So it has finally arrived – Apple’s newest smartphones have arrived: the iPhone 7 and iPhone 7 Plus. With great fanfare (and a rather un-Apple-like snafu) CEO Tim Cook took to the stage at San Francisco’s Bill Graham Civic Center Auditorium and spilled the beans on the much-anticipated device, announcing a whole host new of features and accessories. So what do we make of it, and will you see us first in line when they arrive at the Apple Store on 16 September?
The new iPhone 7s now come in five colours, their signature silver, gold and rose gold as well as new black matte and glossy jet black colours. Both are made of tough aluminium and like the previous models have 4.7- and 5.5-inch screen sizes. They’re also both about five grams lighter and are water and dust resistant for the cack-handed tea drinkers like us out there.
Alexander McNamara (Online Editor – currently sporting a Sony Xperia Z3): I’m disappointed they don’t have a smaller version personally. I thought the iPhone 5 was just the right size to fit in my hands/pocket and not really come to terms with the bigger beast that currently bulges out of my trousers. I’d definitely be inclined to make the change if they reintroduced something a little more svelte. Looks pretty though.
Dan Bennett (BBC Focus Editor – wields an iPhone 6S):
Clearly my hands and pockets are bigger than Al’s, as the current design suits me: unfussy, gimmick-free and familiar. But, as a tech journalist you always want to see innovation – maybe next year.
The camera on the iPhone 7 has got a healthy bump in features. Although it remains 12MP it has a wider aperture, upgraded from f2.2 to f1.8, which means you should be able to better pictures in the dark and get more of that delicious blurred background. The real killer feature though comes on the 7 Plus, which now sports not one, but two cameras! The first is an f1.8 wide-angle lens for glorious landscapes and the second is an f2.2 “telephoto” for regular snaps, and the clever software on the device will work out which is the best camera to use depending on the type of photo you are taking. A bump from 5MP to 7MP on the front camera will mean you can take bigger selfies and really zoom in on your questionable skin care routine.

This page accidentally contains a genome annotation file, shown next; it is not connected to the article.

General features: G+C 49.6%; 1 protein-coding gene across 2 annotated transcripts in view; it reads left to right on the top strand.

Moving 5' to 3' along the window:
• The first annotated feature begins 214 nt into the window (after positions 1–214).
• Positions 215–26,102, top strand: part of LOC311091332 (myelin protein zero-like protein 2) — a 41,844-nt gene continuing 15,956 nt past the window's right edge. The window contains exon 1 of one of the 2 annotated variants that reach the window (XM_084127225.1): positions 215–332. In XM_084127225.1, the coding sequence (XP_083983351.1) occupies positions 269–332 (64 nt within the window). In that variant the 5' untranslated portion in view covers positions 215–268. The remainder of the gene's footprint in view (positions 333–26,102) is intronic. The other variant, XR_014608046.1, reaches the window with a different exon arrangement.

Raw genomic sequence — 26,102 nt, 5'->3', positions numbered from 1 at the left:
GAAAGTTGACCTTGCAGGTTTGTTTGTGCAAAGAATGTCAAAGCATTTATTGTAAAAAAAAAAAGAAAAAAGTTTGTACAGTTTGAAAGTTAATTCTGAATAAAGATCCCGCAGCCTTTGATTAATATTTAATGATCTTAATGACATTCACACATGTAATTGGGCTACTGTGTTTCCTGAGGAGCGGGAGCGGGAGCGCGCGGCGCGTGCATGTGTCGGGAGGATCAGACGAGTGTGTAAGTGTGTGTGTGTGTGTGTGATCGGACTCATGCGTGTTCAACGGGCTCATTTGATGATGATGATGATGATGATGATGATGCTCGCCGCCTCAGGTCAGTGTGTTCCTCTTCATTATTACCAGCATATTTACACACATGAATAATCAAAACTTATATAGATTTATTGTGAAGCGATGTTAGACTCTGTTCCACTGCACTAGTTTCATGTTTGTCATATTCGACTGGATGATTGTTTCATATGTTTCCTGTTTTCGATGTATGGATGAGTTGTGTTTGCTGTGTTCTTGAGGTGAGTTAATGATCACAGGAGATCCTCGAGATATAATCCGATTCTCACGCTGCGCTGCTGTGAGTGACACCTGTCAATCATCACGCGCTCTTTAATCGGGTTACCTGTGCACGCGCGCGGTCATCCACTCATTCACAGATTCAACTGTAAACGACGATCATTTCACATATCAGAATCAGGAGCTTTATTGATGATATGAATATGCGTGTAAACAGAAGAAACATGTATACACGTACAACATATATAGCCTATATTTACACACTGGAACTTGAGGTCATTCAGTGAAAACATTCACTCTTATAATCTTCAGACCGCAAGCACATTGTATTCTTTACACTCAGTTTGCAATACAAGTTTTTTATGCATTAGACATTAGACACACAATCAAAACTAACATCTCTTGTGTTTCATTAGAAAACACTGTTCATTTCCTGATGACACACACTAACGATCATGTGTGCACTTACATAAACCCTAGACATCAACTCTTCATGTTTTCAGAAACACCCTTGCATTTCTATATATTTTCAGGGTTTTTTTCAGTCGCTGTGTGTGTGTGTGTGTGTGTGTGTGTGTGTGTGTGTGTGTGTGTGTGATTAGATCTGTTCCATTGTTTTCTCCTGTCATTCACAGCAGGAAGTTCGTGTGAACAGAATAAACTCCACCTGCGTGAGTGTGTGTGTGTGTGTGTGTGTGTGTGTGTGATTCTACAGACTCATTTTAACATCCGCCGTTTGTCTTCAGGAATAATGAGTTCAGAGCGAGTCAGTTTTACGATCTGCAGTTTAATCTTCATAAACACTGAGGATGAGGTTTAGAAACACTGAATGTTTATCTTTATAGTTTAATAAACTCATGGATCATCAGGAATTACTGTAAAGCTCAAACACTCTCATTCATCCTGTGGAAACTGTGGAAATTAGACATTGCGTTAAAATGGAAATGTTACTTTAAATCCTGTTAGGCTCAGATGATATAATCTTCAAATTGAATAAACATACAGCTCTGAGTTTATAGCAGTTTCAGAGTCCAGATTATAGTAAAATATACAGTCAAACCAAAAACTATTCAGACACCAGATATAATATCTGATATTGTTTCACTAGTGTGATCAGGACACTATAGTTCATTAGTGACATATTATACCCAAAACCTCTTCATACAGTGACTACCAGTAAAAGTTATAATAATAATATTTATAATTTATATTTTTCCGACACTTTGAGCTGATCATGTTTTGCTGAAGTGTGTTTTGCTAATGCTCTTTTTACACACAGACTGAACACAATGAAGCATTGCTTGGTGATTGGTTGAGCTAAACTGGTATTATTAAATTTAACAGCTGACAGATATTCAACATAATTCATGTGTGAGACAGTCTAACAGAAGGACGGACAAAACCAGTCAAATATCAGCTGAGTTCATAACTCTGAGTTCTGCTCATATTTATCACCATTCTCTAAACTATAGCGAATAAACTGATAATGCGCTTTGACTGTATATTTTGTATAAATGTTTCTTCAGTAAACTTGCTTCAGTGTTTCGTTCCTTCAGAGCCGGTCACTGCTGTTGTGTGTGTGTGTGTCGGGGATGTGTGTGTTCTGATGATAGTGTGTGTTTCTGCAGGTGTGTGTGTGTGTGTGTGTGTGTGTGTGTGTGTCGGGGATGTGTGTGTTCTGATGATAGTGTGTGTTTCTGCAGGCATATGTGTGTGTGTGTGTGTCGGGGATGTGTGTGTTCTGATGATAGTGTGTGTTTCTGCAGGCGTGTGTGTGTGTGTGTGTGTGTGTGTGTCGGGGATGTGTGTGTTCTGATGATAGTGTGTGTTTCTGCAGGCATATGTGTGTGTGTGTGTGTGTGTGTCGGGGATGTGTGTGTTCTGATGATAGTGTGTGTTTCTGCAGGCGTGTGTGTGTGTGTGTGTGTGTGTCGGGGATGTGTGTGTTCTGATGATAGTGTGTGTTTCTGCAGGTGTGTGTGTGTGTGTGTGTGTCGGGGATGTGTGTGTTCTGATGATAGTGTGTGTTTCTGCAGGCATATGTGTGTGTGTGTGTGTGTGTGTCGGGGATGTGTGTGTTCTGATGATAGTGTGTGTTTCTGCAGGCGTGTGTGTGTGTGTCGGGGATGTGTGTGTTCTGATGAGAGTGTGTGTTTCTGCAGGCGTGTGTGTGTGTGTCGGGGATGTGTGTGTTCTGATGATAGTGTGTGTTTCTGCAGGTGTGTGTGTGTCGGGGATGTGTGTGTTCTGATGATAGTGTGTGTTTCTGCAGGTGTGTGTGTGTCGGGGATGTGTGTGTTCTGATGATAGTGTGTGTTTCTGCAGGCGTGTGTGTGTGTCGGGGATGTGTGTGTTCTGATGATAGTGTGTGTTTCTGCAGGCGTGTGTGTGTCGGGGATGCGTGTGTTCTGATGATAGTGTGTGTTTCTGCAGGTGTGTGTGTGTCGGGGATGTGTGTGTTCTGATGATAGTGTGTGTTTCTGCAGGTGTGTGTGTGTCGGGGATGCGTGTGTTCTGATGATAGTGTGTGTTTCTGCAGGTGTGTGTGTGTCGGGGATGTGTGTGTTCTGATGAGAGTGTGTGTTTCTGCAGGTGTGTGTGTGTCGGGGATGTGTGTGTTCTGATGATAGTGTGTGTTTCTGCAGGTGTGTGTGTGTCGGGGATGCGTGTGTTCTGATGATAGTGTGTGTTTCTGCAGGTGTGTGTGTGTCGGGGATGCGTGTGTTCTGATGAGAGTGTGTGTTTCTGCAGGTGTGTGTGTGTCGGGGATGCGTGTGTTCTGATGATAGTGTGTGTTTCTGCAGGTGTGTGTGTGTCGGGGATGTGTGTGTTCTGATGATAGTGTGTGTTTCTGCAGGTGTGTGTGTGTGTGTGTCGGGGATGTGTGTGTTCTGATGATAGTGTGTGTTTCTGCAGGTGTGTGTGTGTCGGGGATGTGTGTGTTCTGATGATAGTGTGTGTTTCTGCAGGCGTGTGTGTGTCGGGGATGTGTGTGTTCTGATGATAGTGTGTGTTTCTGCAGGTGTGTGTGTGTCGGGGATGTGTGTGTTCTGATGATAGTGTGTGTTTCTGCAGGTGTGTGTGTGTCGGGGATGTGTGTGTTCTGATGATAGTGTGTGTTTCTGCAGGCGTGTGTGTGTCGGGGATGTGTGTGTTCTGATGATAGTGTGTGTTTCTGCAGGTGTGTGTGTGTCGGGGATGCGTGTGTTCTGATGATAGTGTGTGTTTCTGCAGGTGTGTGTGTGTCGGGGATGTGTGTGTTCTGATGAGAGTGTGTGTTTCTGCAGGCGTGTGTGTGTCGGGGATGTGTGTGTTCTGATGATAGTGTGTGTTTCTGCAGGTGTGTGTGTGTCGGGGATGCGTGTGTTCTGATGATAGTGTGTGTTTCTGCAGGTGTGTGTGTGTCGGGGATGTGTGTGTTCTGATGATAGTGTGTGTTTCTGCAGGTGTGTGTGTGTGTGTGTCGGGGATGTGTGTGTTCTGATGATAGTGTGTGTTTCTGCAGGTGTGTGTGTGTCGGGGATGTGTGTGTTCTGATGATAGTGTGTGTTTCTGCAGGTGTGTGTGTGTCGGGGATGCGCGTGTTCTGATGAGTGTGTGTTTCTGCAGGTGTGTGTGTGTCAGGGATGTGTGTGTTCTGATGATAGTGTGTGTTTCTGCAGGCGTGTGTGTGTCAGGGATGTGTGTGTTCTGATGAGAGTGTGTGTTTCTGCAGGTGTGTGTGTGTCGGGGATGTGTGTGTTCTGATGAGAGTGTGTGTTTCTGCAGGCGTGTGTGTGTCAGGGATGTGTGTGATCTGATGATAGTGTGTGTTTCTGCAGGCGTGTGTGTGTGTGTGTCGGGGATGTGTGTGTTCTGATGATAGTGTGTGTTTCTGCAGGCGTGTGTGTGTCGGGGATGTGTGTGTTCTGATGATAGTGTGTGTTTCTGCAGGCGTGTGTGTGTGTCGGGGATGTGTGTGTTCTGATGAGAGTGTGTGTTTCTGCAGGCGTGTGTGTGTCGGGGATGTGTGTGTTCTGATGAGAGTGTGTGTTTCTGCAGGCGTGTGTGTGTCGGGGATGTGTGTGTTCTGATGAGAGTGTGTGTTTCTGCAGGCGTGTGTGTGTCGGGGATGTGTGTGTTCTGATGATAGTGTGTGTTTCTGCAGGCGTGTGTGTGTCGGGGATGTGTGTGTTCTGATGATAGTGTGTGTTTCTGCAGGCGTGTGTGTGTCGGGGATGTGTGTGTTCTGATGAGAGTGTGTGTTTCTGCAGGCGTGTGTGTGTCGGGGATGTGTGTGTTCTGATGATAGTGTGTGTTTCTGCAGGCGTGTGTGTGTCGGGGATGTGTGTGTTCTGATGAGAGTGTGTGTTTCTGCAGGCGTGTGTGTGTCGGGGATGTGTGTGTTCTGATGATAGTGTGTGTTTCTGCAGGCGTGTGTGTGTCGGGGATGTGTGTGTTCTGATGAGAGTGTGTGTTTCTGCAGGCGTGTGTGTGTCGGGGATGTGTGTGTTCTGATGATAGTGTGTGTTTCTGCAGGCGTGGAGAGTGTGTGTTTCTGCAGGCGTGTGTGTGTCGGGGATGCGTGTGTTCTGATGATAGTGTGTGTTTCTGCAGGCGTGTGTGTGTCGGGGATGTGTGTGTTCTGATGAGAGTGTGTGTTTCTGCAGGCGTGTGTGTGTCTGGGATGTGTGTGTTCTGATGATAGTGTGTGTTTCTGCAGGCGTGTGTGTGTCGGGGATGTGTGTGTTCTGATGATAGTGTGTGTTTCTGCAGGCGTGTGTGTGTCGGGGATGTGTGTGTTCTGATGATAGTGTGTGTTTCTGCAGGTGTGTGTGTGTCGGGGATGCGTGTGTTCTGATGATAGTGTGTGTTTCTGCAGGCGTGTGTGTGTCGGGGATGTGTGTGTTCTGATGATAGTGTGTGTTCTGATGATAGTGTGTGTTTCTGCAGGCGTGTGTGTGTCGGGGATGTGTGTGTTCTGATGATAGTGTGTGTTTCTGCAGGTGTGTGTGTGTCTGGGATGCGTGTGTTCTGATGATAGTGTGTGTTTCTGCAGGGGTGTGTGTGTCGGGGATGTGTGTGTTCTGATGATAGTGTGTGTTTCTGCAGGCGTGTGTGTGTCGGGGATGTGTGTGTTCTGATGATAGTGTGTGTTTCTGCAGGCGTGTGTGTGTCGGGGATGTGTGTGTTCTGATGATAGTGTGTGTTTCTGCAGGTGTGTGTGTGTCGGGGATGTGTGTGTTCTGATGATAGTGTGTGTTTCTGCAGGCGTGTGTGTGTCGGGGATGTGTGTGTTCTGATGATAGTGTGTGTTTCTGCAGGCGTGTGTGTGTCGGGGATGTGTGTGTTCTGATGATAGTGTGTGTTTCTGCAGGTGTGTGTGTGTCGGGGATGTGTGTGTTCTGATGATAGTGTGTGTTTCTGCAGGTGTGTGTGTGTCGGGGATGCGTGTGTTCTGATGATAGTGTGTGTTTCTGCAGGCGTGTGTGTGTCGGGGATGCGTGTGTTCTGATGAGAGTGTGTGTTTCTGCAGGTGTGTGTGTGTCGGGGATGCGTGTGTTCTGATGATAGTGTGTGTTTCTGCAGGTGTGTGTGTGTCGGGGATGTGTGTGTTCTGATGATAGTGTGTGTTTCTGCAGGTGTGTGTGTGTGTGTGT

AM: Two cameras you say? The iPhone has always had a decent camera so why not double it up. Anything that gives you more control over your shots is a welcome addition.
DB: It’s easy to be numbed by spec lists but the last generation’s iPhone camera was one of the best out there, particularly thriving where smartphone cameras struggle: low light, landscapes, action shots etc. These additions (especially the telephoto, which by the way isn’t a telephoto) will only strengthen these,
We thought they’d never have the guts to do it, but according to Apple it took courage to finally ditch the ever-present headphone socket. Instead the new iPhones will have a solitary lightning port (and an extra speaker grille) on their underside, meaning the days of charging your phone and listening to podcasts are over – unless you have the new £159 AirPods (or another set of Bluetooth headphones). The wireless headphones promise more than 24 hours of battery life with the charging case, superior sound and are touch enabled so you can interact with voice-assistant Siri. If you’re unwilling to splash that sort of cash, both the iPhone 7 and iPhone 7 Plus come with a dongle for plugging in your boring old wired headset.